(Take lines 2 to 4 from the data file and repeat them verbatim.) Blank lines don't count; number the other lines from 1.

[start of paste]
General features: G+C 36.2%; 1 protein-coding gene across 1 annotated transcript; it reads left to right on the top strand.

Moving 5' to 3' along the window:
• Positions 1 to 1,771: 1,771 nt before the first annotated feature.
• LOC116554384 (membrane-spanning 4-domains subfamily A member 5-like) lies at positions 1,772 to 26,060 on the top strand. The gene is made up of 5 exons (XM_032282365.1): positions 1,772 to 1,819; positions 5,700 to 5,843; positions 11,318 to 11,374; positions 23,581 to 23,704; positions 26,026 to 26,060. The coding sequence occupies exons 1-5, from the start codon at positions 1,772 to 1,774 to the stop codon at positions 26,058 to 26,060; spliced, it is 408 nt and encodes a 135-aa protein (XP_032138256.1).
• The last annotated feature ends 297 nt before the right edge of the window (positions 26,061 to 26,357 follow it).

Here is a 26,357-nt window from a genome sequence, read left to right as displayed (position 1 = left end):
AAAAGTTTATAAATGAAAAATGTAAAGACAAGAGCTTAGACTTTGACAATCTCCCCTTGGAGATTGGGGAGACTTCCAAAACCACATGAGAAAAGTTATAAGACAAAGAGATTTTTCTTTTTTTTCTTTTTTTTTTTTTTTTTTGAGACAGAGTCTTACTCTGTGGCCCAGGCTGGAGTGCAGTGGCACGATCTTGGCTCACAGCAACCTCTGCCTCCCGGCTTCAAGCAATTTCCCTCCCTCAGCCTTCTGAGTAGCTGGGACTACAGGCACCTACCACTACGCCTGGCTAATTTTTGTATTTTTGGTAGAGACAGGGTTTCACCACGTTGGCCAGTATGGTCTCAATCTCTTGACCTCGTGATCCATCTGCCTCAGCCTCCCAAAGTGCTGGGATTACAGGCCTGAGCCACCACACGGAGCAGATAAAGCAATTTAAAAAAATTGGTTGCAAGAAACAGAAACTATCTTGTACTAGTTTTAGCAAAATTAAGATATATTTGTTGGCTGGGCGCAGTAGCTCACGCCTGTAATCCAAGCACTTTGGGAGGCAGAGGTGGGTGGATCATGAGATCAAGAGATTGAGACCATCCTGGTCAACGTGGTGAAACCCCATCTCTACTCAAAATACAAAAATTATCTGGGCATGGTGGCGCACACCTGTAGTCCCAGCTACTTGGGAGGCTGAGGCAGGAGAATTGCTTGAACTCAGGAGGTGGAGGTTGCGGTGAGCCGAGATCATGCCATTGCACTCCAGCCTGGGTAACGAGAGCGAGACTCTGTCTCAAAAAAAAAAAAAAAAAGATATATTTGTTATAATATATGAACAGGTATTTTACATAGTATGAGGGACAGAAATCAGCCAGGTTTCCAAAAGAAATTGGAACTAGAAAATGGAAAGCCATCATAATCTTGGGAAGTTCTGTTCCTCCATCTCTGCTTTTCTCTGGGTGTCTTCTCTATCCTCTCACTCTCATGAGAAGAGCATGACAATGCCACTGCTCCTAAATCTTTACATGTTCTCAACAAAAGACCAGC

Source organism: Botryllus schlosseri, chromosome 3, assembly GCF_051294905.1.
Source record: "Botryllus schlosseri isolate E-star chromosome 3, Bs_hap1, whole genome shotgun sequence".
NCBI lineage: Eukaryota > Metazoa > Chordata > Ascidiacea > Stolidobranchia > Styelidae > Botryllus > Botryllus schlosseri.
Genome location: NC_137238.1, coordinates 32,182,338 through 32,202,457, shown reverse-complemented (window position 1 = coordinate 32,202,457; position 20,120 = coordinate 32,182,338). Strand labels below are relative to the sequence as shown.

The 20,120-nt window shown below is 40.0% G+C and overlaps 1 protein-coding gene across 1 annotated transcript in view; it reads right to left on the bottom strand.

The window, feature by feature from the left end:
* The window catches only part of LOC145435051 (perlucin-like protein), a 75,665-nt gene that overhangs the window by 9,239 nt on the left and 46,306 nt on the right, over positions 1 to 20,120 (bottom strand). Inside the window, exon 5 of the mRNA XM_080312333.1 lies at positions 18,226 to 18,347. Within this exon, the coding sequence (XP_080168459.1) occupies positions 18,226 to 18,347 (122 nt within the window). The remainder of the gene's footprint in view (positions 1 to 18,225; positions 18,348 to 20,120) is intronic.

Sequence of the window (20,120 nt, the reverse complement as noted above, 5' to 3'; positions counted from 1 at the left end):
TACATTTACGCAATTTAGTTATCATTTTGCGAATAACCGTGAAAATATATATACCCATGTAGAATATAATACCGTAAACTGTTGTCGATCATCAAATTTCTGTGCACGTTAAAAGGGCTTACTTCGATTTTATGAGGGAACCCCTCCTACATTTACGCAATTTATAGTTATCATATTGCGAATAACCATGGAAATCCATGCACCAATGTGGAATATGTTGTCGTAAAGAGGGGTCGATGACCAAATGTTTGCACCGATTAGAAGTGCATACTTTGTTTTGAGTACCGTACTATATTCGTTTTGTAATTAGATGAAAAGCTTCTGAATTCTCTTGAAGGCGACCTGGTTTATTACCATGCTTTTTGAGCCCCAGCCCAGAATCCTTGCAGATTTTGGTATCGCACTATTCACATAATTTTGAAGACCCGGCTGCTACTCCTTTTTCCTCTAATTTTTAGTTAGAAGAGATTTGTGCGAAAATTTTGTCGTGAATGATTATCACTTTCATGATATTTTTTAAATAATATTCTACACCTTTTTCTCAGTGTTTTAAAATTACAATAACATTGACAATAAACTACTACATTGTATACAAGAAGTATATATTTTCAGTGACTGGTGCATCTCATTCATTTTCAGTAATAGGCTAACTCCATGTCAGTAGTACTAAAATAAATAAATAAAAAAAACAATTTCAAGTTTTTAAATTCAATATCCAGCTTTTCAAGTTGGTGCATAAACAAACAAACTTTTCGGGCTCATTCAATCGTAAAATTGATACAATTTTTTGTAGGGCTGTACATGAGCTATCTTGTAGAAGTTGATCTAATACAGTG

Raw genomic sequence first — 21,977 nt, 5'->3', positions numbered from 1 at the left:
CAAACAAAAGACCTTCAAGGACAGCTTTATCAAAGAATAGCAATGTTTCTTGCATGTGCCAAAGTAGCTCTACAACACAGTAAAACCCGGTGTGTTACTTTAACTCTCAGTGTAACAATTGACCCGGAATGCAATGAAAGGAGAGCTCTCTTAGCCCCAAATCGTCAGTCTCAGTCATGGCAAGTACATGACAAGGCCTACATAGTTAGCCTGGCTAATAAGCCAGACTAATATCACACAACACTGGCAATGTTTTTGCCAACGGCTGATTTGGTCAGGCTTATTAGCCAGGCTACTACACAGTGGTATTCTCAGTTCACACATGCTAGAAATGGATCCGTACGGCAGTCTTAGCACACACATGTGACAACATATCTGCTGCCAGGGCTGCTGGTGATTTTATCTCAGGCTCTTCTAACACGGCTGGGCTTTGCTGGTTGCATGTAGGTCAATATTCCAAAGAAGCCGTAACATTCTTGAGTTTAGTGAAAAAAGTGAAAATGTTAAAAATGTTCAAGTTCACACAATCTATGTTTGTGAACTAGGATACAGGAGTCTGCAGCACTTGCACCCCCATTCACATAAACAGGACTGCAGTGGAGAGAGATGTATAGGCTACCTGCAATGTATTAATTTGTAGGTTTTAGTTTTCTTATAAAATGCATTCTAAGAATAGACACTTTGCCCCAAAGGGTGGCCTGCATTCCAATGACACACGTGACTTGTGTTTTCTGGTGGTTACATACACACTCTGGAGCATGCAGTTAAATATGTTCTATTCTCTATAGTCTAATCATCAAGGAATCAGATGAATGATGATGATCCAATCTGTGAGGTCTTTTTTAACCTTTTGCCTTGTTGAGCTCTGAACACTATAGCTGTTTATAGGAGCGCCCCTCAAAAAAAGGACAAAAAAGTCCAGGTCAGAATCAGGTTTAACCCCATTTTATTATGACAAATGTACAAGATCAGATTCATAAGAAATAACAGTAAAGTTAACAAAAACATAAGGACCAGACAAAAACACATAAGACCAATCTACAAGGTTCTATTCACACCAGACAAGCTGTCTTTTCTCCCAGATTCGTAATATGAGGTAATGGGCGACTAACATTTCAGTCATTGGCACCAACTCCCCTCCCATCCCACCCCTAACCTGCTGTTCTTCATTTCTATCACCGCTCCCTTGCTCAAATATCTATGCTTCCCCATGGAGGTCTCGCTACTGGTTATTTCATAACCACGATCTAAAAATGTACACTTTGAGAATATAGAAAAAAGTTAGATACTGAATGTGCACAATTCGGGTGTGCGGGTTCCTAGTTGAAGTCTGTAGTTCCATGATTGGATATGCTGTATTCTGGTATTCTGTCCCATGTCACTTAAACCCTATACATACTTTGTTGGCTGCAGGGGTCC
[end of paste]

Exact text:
Moving 5' to 3' along the window:
• Positions 1 to 1,771: 1,771 nt before the first annotated feature.
• LOC116554384 (membrane-spanning 4-domains subfamily A member 5-like) lies at positions 1,772 to 26,060 on the top strand. The gene is made up of 5 exons (XM_032282365.1): positions 1,772 to 1,819; positions 5,700 to 5,843; positions 11,318 to 11,374; positions 23,581 to 23,704; positions 26,026 to 26,060. The coding sequence occupies exons 1-5, from the start codon at positions 1,772 to 1,774 to the stop codon at positions 26,058 to 26,060; spliced, it is 408 nt and encodes a 135-aa protein (XP_032138256.1).